at home, Vlure aim to retain that raw emotion and impulsive drive when they enter the studio. Songs are largely written in a small home-based space before being taken to a Glasgow studio to be engineered.
The foundations of the songs are kickstarted by Conor and Carlo on Logic or Ableton. Niall and Alex will then get “stuck into it” explains Conor, who says “it’s where they shine the brightest”. During this process Hamish sits by and writes lyrics, as he finds inspiration as the music is being formed. “While they’re making the music, I’ll be listening,” says Hamish, “and there’ll be a bit that’ll catch my attention and I’ll think, ‘Yep I can get a hook over that’.”
The pursuit of spontaneity is always at the top of the agenda for the band, who are not exactly prone to chin-stroking contemplation. “It’s not like someone writes it on an acoustic guitar and then we play it live into a room. That doesn’t work for us,” says Conor. “We’d just end up jamming for hours. It’s nicer to have a vocal hook, or a synth hook or your topline.” Hamish adds: “If we spend too much time on it we just end up in a rut, in a loop, and the morale goes down. Usually, the best ideas come out when you just scrap an idea and move on and come up with something new. When you take the pressure off.”
At the end of the day music is a form of human communication. If you get too wrapped up in your art and start over-distilling it, you lose that line of communication.
“You can get too wrapped up in the semantics of looking back,” agrees Conor. “‘Could this be more polished? Could you change this chord, this lyric?’. It doesn’t always mean it’s going to be a better piece of music. Sometimes getting down what you have in that moment is the best way to do it. At the end of the day music is a form of human communication. If you get too wrapped up in your art and start over-distilling it, you lose that line of communication.”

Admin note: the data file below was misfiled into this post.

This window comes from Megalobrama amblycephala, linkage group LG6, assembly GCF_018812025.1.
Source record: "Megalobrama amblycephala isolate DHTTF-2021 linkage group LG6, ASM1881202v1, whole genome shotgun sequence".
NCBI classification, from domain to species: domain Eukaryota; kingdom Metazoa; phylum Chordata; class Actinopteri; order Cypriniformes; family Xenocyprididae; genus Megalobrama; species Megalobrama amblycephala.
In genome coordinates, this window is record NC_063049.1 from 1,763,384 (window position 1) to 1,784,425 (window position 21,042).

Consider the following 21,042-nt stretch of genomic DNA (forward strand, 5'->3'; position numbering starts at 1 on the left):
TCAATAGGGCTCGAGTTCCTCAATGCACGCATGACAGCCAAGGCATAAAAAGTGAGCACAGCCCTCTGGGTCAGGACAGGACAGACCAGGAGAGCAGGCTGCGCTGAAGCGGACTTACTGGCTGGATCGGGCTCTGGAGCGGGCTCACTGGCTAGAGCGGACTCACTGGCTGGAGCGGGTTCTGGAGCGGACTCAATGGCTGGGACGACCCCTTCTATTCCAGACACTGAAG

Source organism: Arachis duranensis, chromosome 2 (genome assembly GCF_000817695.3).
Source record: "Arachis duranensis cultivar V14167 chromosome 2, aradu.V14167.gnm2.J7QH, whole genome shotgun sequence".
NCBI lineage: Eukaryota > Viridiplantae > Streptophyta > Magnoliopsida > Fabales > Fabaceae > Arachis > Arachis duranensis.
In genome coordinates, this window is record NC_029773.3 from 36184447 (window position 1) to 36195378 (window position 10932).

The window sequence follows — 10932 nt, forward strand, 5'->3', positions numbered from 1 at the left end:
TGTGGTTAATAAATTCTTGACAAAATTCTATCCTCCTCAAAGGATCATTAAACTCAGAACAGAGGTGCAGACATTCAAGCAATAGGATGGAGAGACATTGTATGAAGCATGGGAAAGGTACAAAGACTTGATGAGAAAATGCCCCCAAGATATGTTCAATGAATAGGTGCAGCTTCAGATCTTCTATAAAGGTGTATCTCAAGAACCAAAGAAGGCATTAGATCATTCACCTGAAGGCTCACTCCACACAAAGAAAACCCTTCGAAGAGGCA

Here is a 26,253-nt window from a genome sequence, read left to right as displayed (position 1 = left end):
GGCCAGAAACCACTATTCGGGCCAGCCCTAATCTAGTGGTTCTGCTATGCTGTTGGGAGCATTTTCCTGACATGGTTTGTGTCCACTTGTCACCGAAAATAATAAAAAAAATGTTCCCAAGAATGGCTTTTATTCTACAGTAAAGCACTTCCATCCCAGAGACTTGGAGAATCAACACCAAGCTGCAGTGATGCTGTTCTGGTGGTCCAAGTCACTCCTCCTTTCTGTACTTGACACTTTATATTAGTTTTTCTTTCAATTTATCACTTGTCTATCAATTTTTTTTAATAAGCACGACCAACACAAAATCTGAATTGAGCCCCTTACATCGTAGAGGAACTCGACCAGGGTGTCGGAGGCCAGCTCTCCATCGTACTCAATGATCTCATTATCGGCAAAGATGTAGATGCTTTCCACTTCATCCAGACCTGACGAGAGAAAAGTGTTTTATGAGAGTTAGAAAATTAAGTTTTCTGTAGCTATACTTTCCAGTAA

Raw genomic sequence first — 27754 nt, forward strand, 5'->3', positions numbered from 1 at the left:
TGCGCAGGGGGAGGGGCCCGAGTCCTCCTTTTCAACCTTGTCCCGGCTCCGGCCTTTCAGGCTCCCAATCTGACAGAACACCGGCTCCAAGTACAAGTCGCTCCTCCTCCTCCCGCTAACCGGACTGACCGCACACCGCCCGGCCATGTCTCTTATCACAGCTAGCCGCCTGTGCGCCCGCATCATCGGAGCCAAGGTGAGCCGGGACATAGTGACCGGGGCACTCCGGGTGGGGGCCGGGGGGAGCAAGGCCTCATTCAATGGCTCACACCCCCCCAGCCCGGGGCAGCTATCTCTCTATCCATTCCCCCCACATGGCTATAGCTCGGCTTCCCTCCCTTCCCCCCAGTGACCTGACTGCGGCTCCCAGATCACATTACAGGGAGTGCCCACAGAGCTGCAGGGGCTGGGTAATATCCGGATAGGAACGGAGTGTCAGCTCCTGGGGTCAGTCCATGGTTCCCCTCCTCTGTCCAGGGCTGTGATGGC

It’s a formula that’s working out well for Vlure. Hamish says they’re “forever writing an album”. There are no plans on a release at the moment “but there is new music in the bank, which could be out over the summer”. In the meantime, take a listen to Vlure’s 2022 EP Euphoria to get a taste of what the NME described as “industrial bangers”.
What the MU means to Vlure band members
Vlure's membership of the MU is as important as ever when touring. “When we first got together Conor said, ‘join the MU because you get insurance’,” says Hamish. “One of our pals got their van broken into, so it was a real warning sign when we first started touring,” he explains.
“Obviously, there are a million benefits to being an MU member,” adds Conor. “For example, I keep meaning to get the hearing check. It’s also about being responsible. When we first started doing this we were like, ‘We’re going to do this as a professional career’. There were blinkers on and tunnel vision in that respect and we wanted to set everything up in place to do this as professionally as possible. Being part of a union is super important in that aspect.”